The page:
In a randomized trial of 168 short children born small for gestational age, reported in the April issue of the Journal of Clinical Endocrinology and Metabolism, Dr. Carel's group found that GH treatment, 0.067 mg/kg/day until attainment of adult height, increased adult height by at least 0.6 SDS compared with no treatment.

At study entry, mean age was 10.5 years for girls and 12.5 years for boys, and mean height was -3.2 SD. Treatment duration was 2.7 ± 0.6 years. Height gain was 0.5 ± 0.8 SDS in the control group and 1.1 ± 0.9 SDS in the GH group ( P = .002).

Tolerance of GH treatment was excellent, but Dr. Carel's group concluded that there was limited potential for spontaneous catch-up in height in adolescents born small for gestational age.

Eli Lilly and Company helped support the NIH study and employs one of its authors. Dr. Carel has received reimbursements for attending conferences and speakers' fees and/or has been an investigator in clinical trials sponsored by GH manufacturers, including Eli Lilly, Pharmacia, and Sanofi.

On June 10, the FDA's Endocrinologic and Metabolic Drugs Advisory Committee (EMDAC) supported approval of Lilly's Humatrope, a somatropin of recombinant DNA origin, for a novel indication in patients with NGHDSS, with labeling restricted to patients with a height cut-off of -2.25 SDS.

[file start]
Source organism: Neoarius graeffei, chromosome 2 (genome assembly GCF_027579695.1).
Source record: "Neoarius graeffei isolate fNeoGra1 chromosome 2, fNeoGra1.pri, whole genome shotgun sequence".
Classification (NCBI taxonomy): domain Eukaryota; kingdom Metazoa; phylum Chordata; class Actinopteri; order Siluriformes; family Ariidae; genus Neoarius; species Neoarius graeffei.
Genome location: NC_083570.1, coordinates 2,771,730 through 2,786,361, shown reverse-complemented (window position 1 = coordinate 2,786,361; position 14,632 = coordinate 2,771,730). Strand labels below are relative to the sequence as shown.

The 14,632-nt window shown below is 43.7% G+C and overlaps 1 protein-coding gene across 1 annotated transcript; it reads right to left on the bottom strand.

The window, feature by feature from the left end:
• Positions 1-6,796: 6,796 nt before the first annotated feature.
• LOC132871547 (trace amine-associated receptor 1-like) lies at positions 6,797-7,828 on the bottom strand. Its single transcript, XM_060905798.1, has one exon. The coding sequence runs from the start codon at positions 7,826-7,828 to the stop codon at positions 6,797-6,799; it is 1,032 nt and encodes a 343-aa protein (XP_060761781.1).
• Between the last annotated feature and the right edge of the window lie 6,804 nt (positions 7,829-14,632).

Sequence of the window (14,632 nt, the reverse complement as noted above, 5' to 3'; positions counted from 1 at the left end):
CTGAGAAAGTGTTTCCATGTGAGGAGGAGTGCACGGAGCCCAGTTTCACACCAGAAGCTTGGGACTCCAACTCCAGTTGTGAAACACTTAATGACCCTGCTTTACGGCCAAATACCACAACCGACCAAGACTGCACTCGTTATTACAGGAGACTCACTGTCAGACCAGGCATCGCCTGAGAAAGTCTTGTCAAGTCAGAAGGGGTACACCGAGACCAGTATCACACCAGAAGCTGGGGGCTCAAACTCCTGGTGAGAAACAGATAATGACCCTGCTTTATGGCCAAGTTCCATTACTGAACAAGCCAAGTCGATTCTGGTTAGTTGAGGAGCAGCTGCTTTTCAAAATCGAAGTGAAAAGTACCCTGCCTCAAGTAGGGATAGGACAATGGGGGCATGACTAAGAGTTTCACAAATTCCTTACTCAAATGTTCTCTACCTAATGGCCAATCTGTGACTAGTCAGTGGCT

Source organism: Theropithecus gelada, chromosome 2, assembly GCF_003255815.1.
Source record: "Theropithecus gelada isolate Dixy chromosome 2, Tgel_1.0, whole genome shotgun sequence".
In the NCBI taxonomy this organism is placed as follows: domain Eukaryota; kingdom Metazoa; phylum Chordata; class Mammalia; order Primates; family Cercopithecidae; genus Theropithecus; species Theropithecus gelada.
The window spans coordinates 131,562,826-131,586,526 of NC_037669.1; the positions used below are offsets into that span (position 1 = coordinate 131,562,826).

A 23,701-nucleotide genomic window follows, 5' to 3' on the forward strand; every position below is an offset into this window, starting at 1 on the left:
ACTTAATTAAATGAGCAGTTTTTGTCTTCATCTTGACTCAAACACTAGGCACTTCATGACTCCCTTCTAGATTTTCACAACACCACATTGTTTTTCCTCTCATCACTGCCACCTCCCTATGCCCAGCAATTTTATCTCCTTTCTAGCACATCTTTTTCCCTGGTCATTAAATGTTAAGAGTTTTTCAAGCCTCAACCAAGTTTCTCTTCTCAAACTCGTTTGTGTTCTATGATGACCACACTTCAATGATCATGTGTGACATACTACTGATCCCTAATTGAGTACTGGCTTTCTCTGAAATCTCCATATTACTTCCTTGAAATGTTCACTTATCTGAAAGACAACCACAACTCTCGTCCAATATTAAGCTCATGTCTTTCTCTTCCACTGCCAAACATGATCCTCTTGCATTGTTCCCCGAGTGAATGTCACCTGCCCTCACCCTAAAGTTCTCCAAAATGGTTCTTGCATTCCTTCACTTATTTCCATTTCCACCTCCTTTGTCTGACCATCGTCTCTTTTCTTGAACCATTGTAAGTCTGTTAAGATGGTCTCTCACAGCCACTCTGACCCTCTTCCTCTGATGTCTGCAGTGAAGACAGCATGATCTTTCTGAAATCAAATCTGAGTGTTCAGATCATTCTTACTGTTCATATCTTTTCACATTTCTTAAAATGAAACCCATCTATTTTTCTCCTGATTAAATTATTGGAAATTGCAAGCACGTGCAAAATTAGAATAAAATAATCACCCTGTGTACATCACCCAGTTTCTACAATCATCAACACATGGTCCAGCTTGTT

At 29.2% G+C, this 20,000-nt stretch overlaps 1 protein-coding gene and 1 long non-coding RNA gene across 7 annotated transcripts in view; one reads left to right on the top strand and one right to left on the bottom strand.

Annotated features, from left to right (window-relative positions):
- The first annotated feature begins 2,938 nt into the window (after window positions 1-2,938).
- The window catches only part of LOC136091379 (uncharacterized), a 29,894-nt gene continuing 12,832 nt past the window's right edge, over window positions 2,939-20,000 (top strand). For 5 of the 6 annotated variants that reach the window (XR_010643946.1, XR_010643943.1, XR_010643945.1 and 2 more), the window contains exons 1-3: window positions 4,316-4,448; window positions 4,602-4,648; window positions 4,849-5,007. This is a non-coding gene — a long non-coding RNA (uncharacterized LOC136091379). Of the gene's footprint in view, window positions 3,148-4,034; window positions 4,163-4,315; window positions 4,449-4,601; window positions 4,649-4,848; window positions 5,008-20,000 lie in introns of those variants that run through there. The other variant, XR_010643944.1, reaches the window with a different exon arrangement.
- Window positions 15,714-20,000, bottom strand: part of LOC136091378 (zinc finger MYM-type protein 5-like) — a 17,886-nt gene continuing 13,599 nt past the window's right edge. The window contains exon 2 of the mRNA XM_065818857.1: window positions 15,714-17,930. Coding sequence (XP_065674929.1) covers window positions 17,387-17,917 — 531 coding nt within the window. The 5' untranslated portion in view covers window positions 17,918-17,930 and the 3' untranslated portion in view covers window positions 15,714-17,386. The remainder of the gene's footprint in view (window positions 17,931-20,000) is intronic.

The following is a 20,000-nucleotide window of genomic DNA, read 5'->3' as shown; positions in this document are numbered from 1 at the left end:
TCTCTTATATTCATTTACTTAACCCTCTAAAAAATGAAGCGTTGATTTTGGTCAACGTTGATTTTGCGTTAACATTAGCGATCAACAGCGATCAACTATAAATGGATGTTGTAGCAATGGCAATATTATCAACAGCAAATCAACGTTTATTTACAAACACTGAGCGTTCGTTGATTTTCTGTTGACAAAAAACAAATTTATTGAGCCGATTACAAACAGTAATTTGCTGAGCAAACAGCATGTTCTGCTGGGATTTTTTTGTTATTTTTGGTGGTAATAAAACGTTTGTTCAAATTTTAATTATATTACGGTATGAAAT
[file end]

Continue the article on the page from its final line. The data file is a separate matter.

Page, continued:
The committee voted 7 to 3 that the safety of Humatrope in NGHDSS had been sufficiently characterized, and they recommended a mandatory patient registry. But the committee was deadlocked 5 to 5 over whether available data from the studies presented was sufficient to guide the safe and effective use of Humatrope in patients with NGHDSS, because adequate dose and age to treat were still uncertain.

By an 8 to 2 vote, they recommended FDA approval for the use of GH in NGHDSS as proposed by Lilly, with restricted labeling. Before initiation of therapy, the EMDAC recommended determining pretreatment height velocity, bone age, chronological age, and serum IGF-1 levels.

Based on Lilly's estimates of approximately 4,000 U.S. children between the ages of 7 to 15 years with NGHDSS, the committee calculated that as many as 30,000 to 40,000 U.S. patients could be on GH treatment at five years after approval, and they therefore suggested an age restriction on labeling.

Lilly is currently conducting a long-term observational study of Humatrope patients, called the Genetics and Neuroendocrinology of Short Stature International Study (GeNeSIS), which is ongoingin 30 countries worldwide, including 1,400 U.S. sites. If Humatrope is approved for NGHDSS, EMDAC has suggested a mandatory patient registry to detect long-term effects.